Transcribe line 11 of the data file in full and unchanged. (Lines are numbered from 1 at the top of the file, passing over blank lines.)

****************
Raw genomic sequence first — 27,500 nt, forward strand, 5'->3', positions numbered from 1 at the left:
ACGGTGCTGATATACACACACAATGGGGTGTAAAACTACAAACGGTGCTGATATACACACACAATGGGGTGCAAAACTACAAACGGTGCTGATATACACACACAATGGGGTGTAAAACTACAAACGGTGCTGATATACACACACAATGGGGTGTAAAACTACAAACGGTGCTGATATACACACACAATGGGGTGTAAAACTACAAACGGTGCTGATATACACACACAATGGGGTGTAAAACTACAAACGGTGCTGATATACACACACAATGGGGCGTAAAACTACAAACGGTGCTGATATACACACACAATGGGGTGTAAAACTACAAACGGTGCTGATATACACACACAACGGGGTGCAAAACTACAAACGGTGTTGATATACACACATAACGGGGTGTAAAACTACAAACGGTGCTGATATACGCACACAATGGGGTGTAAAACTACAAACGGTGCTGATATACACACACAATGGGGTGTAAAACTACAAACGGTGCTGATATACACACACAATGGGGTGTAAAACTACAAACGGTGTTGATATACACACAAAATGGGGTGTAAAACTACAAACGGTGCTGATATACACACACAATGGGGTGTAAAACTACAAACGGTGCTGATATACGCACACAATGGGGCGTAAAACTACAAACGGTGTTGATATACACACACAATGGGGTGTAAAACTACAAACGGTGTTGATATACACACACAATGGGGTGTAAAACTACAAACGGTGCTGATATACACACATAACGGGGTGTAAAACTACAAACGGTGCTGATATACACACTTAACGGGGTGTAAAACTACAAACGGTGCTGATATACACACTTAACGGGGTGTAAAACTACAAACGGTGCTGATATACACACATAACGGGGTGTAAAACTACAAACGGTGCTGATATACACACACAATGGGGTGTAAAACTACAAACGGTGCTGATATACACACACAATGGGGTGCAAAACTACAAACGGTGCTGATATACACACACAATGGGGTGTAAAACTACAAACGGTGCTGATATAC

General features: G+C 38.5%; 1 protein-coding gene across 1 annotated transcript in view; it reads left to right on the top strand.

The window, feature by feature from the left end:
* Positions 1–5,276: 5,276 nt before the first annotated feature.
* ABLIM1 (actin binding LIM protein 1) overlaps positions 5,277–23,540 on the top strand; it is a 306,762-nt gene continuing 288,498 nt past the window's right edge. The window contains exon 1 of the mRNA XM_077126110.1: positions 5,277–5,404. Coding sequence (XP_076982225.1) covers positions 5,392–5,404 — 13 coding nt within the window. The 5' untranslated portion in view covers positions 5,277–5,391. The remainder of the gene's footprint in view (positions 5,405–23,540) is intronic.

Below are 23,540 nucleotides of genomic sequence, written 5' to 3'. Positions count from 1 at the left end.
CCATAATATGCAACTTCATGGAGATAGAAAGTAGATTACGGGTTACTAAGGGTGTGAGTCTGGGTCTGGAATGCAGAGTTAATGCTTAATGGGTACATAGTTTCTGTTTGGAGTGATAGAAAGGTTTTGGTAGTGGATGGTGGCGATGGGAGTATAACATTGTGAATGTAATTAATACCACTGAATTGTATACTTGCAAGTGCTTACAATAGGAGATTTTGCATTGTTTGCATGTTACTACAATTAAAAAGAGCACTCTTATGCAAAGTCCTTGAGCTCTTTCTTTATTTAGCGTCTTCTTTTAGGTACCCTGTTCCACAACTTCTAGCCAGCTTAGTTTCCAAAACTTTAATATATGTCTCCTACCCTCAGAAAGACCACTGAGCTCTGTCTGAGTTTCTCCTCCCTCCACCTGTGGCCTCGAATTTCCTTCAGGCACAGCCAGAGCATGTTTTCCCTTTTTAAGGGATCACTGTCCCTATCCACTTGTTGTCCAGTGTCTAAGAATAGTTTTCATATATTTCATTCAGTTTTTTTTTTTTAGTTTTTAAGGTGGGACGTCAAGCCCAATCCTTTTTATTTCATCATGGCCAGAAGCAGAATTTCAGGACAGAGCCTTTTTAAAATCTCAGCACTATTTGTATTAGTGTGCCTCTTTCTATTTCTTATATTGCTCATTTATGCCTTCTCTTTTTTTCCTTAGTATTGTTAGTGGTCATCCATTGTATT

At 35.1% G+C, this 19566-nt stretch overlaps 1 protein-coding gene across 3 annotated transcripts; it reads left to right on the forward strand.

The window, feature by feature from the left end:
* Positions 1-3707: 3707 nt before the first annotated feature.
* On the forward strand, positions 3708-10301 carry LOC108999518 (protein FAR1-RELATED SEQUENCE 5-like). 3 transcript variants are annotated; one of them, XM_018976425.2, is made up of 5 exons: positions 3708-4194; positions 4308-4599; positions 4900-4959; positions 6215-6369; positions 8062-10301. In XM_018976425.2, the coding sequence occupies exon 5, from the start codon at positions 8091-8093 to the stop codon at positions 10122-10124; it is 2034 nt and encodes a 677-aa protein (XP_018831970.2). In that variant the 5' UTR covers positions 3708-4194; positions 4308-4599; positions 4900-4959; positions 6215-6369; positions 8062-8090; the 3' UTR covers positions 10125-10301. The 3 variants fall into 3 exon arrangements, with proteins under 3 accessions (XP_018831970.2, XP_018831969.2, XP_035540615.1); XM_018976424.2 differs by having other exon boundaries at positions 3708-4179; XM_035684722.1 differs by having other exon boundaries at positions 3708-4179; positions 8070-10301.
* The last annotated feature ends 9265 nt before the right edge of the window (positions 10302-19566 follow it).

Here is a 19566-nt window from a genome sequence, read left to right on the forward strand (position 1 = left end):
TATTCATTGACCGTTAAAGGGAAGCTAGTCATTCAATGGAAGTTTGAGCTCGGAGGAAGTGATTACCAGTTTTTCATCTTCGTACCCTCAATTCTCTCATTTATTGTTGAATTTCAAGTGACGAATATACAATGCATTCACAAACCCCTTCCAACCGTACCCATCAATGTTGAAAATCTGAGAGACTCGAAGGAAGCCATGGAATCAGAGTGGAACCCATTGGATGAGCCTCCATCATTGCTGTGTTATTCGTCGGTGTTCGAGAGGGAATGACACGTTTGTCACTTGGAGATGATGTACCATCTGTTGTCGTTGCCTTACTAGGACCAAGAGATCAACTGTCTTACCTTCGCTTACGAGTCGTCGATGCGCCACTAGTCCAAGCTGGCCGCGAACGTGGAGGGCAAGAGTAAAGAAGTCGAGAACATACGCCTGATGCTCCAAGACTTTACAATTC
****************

* Positions 1-3707: 3707 nt before the first annotated feature.